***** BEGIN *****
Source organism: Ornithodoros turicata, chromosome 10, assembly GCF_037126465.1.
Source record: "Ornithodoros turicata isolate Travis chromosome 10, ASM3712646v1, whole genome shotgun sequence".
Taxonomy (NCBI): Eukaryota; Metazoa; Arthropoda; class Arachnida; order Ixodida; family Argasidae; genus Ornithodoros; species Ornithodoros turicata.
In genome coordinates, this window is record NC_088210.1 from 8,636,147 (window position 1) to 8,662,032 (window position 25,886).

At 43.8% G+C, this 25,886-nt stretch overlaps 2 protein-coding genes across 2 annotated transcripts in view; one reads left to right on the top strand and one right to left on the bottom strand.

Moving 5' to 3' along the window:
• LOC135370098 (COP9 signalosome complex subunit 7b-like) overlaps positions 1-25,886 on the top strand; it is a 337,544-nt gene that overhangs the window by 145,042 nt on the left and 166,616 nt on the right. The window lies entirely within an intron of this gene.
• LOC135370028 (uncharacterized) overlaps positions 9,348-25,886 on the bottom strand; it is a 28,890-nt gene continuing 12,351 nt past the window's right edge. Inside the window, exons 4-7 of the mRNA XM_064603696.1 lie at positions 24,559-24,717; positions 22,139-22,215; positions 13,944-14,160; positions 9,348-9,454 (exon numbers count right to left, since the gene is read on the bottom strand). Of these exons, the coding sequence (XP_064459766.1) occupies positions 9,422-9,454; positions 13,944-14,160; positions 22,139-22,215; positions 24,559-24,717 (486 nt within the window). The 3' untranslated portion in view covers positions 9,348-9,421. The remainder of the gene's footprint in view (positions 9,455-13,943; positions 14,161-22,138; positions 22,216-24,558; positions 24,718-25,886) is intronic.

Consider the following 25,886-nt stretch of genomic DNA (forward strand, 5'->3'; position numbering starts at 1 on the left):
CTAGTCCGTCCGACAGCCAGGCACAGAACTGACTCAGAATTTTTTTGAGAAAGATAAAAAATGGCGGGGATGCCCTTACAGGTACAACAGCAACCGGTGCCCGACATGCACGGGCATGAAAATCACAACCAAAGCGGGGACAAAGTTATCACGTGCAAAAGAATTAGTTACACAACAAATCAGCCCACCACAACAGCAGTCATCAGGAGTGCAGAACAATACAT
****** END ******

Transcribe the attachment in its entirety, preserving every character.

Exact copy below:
Source organism: Ornithodoros turicata, chromosome 10, assembly GCF_037126465.1.
Source record: "Ornithodoros turicata isolate Travis chromosome 10, ASM3712646v1, whole genome shotgun sequence".
Taxonomy (NCBI): Eukaryota; Metazoa; Arthropoda; class Arachnida; order Ixodida; family Argasidae; genus Ornithodoros; species Ornithodoros turicata.
In genome coordinates, this window is record NC_088210.1 from 8,636,147 (window position 1) to 8,662,032 (window position 25,886).

At 43.8% G+C, this 25,886-nt stretch overlaps 2 protein-coding genes across 2 annotated transcripts in view; one reads left to right on the top strand and one right to left on the bottom strand.

Moving 5' to 3' along the window:
• LOC135370098 (COP9 signalosome complex subunit 7b-like) overlaps positions 1-25,886 on the top strand; it is a 337,544-nt gene that overhangs the window by 145,042 nt on the left and 166,616 nt on the right. The window lies entirely within an intron of this gene.
• LOC135370028 (uncharacterized) overlaps positions 9,348-25,886 on the bottom strand; it is a 28,890-nt gene continuing 12,351 nt past the window's right edge. Inside the window, exons 4-7 of the mRNA XM_064603696.1 lie at positions 24,559-24,717; positions 22,139-22,215; positions 13,944-14,160; positions 9,348-9,454 (exon numbers count right to left, since the gene is read on the bottom strand). Of these exons, the coding sequence (XP_064459766.1) occupies positions 9,422-9,454; positions 13,944-14,160; positions 22,139-22,215; positions 24,559-24,717 (486 nt within the window). The 3' untranslated portion in view covers positions 9,348-9,421. The remainder of the gene's footprint in view (positions 9,455-13,943; positions 14,161-22,138; positions 22,216-24,558; positions 24,718-25,886) is intronic.

Consider the following 25,886-nt stretch of genomic DNA (forward strand, 5'->3'; position numbering starts at 1 on the left):
CTAGTCCGTCCGACAGCCAGGCACAGAACTGACTCAGAATTTTTTTGAGAAAGATAAAAAATGGCGGGGATGCCCTTACAGGTACAACAGCAACCGGTGCCCGACATGCACGGGCATGAAAATCACAACCAAAGCGGGGACAAAGTTATCACGTGCAAAAGAATTAGTTACACAACAAATCAGCCCACCACAACAGCAGTCATCAGGAGTGCAGAACAATACAT